Greeks Bearing Gifts: The Public Use of Private Relationships in the Greek World, 435-323 BC

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Cambridge University Press, 2002 M05 2 - 264 pages
Using models from social anthropology as its basis, this book looks at the role of personal relationships in classical Greece and their bearing on interstate politics. It begins with a discussion of what friendship meant in the Greek world of the classical period, and then shows how the models for friendship in the private sphere were mirrored in the public sphere at both domestic and interstate level. As well as relations between Greeks (in particular those in Athens and Sparta), Dr Mitchell looks at Greek relations with those on the margins of the Greek world, particularly the state of Macedon, and with neighbouring non-Greeks such as the Thracians and the Persians. She finds that these other cultures did not always have the same understanding of what friendship was, and that this led to misunderstandings and difficulties in the relations between non-Greeks and Greeks.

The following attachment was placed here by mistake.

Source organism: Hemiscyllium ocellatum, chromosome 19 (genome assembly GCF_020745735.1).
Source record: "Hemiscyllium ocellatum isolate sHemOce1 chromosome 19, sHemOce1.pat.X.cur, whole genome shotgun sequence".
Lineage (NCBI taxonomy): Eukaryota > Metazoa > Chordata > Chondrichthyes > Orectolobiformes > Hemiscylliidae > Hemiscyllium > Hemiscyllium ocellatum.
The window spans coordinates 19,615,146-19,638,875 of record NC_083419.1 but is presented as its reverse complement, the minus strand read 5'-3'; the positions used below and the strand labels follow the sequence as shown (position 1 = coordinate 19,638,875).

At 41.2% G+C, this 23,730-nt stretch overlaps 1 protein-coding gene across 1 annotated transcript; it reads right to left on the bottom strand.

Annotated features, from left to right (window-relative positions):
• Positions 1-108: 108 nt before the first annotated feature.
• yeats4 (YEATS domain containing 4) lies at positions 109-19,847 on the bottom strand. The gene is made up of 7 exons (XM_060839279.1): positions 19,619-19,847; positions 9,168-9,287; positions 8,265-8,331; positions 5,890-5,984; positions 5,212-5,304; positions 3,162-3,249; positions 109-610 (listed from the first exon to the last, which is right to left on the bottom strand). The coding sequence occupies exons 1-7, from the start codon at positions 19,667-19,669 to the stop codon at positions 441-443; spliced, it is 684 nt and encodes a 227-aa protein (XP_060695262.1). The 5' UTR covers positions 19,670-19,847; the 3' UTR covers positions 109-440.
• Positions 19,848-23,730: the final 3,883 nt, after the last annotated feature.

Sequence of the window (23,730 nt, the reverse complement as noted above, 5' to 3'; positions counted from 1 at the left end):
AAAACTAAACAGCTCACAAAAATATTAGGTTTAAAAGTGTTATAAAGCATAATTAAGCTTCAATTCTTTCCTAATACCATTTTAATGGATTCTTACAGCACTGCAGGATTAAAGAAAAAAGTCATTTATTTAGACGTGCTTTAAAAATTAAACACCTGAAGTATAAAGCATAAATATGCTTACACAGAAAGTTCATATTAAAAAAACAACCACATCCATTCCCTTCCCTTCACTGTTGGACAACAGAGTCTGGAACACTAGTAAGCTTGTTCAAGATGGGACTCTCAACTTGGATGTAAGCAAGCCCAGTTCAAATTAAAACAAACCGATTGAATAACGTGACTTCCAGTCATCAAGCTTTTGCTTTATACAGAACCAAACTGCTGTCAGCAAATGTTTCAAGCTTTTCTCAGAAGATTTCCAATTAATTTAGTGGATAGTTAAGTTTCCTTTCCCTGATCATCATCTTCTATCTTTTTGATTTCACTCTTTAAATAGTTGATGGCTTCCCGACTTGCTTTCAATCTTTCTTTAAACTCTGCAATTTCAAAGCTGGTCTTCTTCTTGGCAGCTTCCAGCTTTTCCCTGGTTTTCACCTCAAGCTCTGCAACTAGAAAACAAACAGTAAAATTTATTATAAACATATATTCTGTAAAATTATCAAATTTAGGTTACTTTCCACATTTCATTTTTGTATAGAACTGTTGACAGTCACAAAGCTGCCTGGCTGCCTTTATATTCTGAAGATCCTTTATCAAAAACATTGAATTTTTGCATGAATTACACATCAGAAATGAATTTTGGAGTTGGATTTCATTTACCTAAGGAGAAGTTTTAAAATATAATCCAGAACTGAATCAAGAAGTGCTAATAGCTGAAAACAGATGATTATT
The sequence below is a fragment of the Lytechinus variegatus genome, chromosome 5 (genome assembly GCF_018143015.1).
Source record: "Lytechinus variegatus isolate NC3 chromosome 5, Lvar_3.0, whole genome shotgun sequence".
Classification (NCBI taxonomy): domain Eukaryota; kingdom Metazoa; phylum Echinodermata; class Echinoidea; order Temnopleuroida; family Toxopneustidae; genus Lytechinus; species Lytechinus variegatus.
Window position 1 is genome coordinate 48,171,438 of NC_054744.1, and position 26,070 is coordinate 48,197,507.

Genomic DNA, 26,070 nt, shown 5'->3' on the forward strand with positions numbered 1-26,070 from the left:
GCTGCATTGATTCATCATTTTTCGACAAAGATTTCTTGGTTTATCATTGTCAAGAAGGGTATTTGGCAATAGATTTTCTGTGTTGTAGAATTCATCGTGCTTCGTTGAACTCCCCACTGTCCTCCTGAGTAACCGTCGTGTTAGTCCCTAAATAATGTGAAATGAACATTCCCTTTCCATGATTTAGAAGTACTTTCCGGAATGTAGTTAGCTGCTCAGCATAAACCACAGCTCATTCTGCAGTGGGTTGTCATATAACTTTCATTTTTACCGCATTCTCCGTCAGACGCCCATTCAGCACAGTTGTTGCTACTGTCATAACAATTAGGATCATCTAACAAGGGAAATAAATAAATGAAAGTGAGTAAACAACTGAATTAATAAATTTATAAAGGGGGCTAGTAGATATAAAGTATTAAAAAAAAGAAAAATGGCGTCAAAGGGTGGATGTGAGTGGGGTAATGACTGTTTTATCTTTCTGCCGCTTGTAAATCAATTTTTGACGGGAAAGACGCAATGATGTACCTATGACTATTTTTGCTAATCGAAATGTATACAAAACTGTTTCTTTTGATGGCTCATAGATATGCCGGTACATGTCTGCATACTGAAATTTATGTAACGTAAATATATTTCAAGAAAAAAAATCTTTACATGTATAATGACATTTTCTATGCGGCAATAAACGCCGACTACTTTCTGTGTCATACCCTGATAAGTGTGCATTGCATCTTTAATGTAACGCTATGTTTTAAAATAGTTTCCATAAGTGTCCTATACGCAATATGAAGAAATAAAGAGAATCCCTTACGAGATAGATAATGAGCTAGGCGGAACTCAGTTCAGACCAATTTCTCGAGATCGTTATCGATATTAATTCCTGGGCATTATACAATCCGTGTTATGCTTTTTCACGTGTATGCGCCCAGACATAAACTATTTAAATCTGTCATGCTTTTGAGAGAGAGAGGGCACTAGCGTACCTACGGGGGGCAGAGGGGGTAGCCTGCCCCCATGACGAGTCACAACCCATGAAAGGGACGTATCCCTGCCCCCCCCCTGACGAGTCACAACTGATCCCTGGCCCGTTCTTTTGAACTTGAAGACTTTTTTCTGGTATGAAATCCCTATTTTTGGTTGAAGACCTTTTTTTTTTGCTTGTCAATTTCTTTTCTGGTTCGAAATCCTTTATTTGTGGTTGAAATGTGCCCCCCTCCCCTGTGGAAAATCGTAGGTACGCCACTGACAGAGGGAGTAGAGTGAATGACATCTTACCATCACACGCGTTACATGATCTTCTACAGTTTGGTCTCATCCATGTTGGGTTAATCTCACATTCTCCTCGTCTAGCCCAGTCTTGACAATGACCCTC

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Contents

Philia I
22
Philia and political activity
41
Sparta
73
Athens
90
Persia and the Greeks III
111
Athenians and Thracians
134
Philip and the Greeks
148
Alexander
167
Friendship and ideology
178
Magistrates with connections
192
Notes on magistrates for the years 435323 BC
202
Bibliography
217
Indexes
234
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